A volcanologist, who spent some of his formative years at Lancaster University, has won the 2015 Vetlesen Prize, considered the ‘Nobel Prize’ for earth sciences
In the mid 1970s, Professor Stephen Sparks spent four years as a post doctoral researcher at Lancaster, where he started publishing the ground breaking research that won him the prize.
Steve became one of the first people to apply maths and physics to the interpretation of volcanic deposits in the field, bringing volcanology into the modern era. He has helped explain the multiple personalities of volcanoes, peaceful one minute and explosive the next, and so improved our understanding of volcanic hazards globally.
Elected to the Royal Society at the early age of 38, Steve is among the top-cited volcanologist ever and now works at the University of Bristol.
"A pivotal experience in my early career was my two years in the Environmental Science Department at Lancaster University between 1974 and 1976,” Steve says. “Here I began a long term collaboration with physicist and planetary scientist Lionel Wilson.
“Lionel acted as a mentor who helped me to develop skills in mathematical modelling of physical process.”
“Together we developed a series of volcanic models including the first models of volcanic plumes, modelling how pyroclastic flows - fast moving currents of hot gas and rock - are formed in explosive eruptions and models of explosive flows up volcanic conduits. We also developed the idea that magma mixing might trigger volcanic eruptions.”
Professor Lionel Wilson is still attached to Lancaster Environment Centre, and remembers being impressed by Steve when he arrived, fresh from doing his PhD at Imperial College.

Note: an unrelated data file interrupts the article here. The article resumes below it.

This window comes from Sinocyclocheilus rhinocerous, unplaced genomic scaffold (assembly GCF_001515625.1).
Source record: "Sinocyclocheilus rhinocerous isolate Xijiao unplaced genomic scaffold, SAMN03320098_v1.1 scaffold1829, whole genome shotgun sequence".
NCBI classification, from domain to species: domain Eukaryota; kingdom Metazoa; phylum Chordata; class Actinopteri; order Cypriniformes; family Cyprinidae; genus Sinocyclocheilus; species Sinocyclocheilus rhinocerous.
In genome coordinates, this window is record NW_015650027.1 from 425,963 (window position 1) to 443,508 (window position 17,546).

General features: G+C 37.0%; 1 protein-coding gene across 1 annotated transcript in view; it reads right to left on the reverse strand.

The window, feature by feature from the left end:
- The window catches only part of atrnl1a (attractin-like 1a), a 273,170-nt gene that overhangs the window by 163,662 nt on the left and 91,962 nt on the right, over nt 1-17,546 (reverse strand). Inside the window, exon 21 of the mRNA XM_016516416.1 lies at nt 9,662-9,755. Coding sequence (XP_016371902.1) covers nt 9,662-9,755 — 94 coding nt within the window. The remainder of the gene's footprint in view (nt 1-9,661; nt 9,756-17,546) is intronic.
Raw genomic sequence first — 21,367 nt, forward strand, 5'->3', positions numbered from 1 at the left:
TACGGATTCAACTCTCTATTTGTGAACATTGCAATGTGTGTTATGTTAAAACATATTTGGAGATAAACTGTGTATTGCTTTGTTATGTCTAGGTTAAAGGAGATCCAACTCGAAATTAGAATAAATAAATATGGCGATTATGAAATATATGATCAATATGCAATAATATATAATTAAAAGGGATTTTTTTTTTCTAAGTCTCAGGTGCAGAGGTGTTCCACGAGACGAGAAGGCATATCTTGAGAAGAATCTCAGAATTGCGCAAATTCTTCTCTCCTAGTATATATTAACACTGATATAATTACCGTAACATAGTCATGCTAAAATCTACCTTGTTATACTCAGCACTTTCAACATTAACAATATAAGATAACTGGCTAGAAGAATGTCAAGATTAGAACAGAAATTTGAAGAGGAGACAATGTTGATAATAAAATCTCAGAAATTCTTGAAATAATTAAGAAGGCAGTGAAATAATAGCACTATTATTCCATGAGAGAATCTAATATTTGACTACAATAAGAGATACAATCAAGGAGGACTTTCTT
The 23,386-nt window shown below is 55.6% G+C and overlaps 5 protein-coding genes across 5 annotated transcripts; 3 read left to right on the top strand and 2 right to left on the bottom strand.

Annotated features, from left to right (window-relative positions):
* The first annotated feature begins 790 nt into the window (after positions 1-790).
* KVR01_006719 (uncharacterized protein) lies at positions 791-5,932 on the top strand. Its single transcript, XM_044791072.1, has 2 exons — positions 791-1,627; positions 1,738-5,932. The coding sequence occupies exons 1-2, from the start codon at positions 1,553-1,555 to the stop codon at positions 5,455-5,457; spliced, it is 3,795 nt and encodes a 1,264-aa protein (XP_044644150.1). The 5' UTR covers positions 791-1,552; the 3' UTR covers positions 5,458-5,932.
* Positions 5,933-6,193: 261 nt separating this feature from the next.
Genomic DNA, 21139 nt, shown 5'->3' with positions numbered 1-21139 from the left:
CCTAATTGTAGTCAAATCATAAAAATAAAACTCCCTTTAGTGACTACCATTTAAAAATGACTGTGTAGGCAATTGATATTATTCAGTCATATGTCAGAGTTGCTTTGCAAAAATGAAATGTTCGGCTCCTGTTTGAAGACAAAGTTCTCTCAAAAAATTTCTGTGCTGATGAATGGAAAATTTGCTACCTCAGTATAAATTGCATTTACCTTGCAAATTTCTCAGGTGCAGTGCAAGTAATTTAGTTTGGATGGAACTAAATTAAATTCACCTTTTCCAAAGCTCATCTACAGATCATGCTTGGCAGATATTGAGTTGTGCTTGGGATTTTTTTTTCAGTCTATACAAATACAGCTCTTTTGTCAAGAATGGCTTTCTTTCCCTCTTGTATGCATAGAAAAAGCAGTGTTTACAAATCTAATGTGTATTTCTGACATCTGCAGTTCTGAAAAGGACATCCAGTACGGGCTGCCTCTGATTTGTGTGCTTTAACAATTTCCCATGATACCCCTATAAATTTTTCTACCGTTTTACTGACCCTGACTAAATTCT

“I introduced Steve to some basic geophysics and showed him the basics of FORTRAN programming. His very first computer programme ran to hundreds of lines of code and led to him writing the first of many seminal papers, in this case on the way the release of dissolved gases controls whether volcanic eruptions are explosive or not.
“One day very early in his time with us I was showing Steve some results I had just obtained from a computer model of giant eruption clouds in the atmosphere. I found that whereas some eruption plumes could rise to very great heights, others became unstable and collapsed from heights of less than 10 kilometres.
“Steve immediately recognised that this seemingly bizarre prediction could explain the origin of ignimbrites, one of the then enigmas of volcanology. Ignimbrites are volcanic sheets of rock, composed of ash and pumice at very high temperatures, that show every evidence of having travelled great distances - up to hundreds of kilometres - at speeds of hundreds of kilometres per hour.
“Of all the graduate students and postdoctoral researchers I have worked with, Steve stands out for this ability to pull together theoretical models and field observations. This ability has been the hallmark of Steve Sparks' career, and he has been instrumental in passing on these skills to generations of graduate students.”
While at Lancaster, Steve also worked closely with Professor Harry Pinkerton on the flow of lava using Mount Etna as a field laboratory and in developing what turned out to be a key idea that loss of volcanic gas from magma causes it to solidify.
The Vetlesen Prize was first awarded in 1959, and is considered the Nobel Prize of earth sciences. Since then recipients have included geologist J. Tuzo Wilson, a key force in developing the theory of plate tectonics; oceanographer Walter Munk, whose work has shaped our understanding of tides, waves, and ocean mixing; astronomer Jan Oort, who elucidated the architecture of galaxies and the outer solar system; geochemist Wallace Broecker, a father of modern climate science; and geologist Walter Alvarez, who connected the extinction of the dinosaurs to an asteroid impact.
Steve received $250,000 as well as a medal at the prize ceremony in New York. His previous awards include the Geological Society of London’s Wollaston Medal in 2011, the European Geosciences Union’s Arthur Holmes Medal in 2004 and the Geological Society of America’s Arthur Day Medal in 2000.